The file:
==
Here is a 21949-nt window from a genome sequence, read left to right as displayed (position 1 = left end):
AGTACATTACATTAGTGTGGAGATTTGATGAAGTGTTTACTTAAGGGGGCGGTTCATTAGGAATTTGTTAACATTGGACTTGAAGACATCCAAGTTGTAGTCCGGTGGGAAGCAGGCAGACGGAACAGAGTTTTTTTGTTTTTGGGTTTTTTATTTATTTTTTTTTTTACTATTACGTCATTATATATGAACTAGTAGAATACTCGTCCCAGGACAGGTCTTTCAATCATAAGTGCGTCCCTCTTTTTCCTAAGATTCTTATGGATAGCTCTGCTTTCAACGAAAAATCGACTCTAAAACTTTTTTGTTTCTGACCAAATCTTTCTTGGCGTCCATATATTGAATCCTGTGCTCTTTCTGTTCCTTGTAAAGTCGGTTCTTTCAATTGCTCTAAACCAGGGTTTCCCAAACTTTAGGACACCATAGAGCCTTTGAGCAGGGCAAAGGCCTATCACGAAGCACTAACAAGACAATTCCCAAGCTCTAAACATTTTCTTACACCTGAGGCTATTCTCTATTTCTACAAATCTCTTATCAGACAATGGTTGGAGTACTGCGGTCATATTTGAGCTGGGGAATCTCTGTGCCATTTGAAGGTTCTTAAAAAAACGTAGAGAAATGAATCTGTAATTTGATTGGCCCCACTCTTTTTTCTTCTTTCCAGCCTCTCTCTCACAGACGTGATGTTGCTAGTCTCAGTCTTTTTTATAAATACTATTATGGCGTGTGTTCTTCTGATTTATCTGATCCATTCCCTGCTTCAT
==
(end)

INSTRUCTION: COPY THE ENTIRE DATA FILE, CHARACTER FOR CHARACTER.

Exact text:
Here is a 21949-nt window from a genome sequence, read left to right as displayed (position 1 = left end):
AGTACATTACATTAGTGTGGAGATTTGATGAAGTGTTTACTTAAGGGGGCGGTTCATTAGGAATTTGTTAACATTGGACTTGAAGACATCCAAGTTGTAGTCCGGTGGGAAGCAGGCAGACGGAACAGAGTTTTTTTGTTTTTGGGTTTTTTATTTATTTTTTTTTTTACTATTACGTCATTATATATGAACTAGTAGAATACTCGTCCCAGGACAGGTCTTTCAATCATAAGTGCGTCCCTCTTTTTCCTAAGATTCTTATGGATAGCTCTGCTTTCAACGAAAAATCGACTCTAAAACTTTTTTGTTTCTGACCAAATCTTTCTTGGCGTCCATATATTGAATCCTGTGCTCTTTCTGTTCCTTGTAAAGTCGGTTCTTTCAATTGCTCTAAACCAGGGTTTCCCAAACTTTAGGACACCATAGAGCCTTTGAGCAGGGCAAAGGCCTATCACGAAGCACTAACAAGACAATTCCCAAGCTCTAAACATTTTCTTACACCTGAGGCTATTCTCTATTTCTACAAATCTCTTATCAGACAATGGTTGGAGTACTGCGGTCATATTTGAGCTGGGGAATCTCTGTGCCATTTGAAGGTTCTTAAAAAAACGTAGAGAAATGAATCTGTAATTTGATTGGCCCCACTCTTTTTTCTTCTTTCCAGCCTCTCTCTCACAGACGTGATGTTGCTAGTCTCAGTCTTTTTTATAAATACTATTATGGCGTGTGTTCTTCTGATTTATCTGATCCATTCCCTGCTTCAT